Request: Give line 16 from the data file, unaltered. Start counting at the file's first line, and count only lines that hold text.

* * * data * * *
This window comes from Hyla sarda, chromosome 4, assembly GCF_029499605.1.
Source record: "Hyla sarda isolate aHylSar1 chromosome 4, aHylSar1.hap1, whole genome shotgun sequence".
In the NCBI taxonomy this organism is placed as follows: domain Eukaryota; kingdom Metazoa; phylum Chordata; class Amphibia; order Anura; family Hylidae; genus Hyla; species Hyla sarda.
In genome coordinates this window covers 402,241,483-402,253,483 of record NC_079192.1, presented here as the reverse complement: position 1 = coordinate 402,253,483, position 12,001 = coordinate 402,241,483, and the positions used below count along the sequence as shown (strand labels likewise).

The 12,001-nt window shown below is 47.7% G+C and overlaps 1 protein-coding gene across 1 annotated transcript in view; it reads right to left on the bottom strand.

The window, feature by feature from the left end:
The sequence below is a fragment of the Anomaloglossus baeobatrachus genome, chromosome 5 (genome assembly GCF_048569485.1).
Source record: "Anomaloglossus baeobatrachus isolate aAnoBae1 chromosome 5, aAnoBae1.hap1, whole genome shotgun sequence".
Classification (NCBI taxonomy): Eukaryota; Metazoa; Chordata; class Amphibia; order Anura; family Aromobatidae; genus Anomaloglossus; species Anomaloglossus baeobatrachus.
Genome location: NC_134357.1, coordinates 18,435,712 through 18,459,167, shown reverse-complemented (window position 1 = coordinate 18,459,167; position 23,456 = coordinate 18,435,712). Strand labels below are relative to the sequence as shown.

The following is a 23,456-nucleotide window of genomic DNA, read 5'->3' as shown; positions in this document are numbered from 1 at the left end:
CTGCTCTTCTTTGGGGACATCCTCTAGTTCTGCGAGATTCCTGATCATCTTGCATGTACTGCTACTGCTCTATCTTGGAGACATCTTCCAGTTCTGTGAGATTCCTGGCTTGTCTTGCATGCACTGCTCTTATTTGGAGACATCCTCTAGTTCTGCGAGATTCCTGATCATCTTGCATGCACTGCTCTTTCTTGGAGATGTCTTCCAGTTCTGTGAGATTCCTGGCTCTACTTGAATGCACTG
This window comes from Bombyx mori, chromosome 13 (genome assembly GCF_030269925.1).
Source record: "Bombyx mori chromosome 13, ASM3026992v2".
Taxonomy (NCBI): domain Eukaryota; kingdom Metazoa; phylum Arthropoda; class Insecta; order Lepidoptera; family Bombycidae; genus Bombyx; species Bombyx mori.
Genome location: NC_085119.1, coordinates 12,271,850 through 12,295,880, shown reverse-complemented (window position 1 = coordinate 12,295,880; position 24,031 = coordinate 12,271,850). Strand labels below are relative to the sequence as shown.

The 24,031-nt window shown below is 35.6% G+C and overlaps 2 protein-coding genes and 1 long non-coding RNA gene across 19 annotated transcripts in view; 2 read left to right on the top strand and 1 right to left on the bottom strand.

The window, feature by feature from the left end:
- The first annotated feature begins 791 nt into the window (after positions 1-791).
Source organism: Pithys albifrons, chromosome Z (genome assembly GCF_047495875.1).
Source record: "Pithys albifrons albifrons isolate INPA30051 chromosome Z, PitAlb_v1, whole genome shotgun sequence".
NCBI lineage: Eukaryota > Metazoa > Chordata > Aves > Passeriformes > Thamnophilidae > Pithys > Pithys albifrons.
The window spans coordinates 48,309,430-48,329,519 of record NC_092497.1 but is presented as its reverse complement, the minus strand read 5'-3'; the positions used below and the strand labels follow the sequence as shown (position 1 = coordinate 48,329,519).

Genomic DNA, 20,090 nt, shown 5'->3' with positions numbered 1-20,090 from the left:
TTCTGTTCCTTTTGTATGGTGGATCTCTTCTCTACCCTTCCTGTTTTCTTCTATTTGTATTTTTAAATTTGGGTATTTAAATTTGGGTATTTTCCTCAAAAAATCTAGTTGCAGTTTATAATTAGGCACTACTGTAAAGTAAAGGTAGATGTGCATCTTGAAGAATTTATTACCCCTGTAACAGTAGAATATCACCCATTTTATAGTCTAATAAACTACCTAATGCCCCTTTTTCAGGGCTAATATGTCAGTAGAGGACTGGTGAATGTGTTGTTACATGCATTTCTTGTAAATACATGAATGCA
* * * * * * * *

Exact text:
Genome location: NC_085119.1, coordinates 12,271,850 through 12,295,880, shown reverse-complemented (window position 1 = coordinate 12,295,880; position 24,031 = coordinate 12,271,850). Strand labels below are relative to the sequence as shown.